Browsing named entities in Edward L. Pierce, Memoir and letters of Charles Sumner: volume 2. You can also browse the collection for Human Rights or search for Human Rights in all documents.

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Edward L. Pierce, Memoir and letters of Charles Sumner: volume 2, Chapter 28: the city Oration,—the true grandeur of nations.—an argument against war.—July 4, 1845.—Age 34. (search)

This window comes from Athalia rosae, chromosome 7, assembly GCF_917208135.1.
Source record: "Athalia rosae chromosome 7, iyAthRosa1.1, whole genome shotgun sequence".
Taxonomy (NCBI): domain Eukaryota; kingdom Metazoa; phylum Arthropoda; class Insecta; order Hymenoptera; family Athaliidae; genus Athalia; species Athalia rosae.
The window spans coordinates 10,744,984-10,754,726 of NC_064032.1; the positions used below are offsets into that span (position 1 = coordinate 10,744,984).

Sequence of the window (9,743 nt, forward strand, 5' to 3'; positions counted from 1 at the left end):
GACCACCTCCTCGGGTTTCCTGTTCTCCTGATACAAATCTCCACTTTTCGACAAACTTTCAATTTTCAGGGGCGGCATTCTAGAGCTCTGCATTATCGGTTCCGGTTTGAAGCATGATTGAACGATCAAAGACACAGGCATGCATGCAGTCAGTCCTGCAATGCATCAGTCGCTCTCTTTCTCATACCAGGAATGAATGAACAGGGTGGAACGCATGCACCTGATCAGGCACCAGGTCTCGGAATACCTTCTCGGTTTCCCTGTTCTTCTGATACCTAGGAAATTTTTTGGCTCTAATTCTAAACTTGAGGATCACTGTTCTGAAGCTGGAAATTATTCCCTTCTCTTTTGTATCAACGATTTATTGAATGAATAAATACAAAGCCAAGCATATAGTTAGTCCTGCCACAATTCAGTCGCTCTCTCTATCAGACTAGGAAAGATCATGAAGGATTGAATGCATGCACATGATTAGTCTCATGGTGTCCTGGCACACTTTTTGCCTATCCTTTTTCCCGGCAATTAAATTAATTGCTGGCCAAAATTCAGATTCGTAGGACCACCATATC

n was ended, he had demonstrated his moral fearlessness, his capacity to deal with great issues, his gift of inspiring eloquence; and he took his place in the front rank of orators, which he held while he lived. Fortunate in his opportunity, he was fortunate also in the people who were often to listen to his voice,—a people among whom the moral sentiments have always been potent. The gloom, which for many months had vexed his spirit, vanished as he wielded the new-found faculty in the service of mankind. Student though he was to the last, he now went forth from the seclusion of a scholar's chamber well trained by self-discipline, and strong in purpose and hope, to enter on the work which God had appointed him to do. How well it was done,—with what courage, perseverance, and power,—is written in the fifteen volumes of his Works, which begin with the effort of this day, and in the history of his country for the twenty-three years he stood in the Senate as the tribune of Human Rights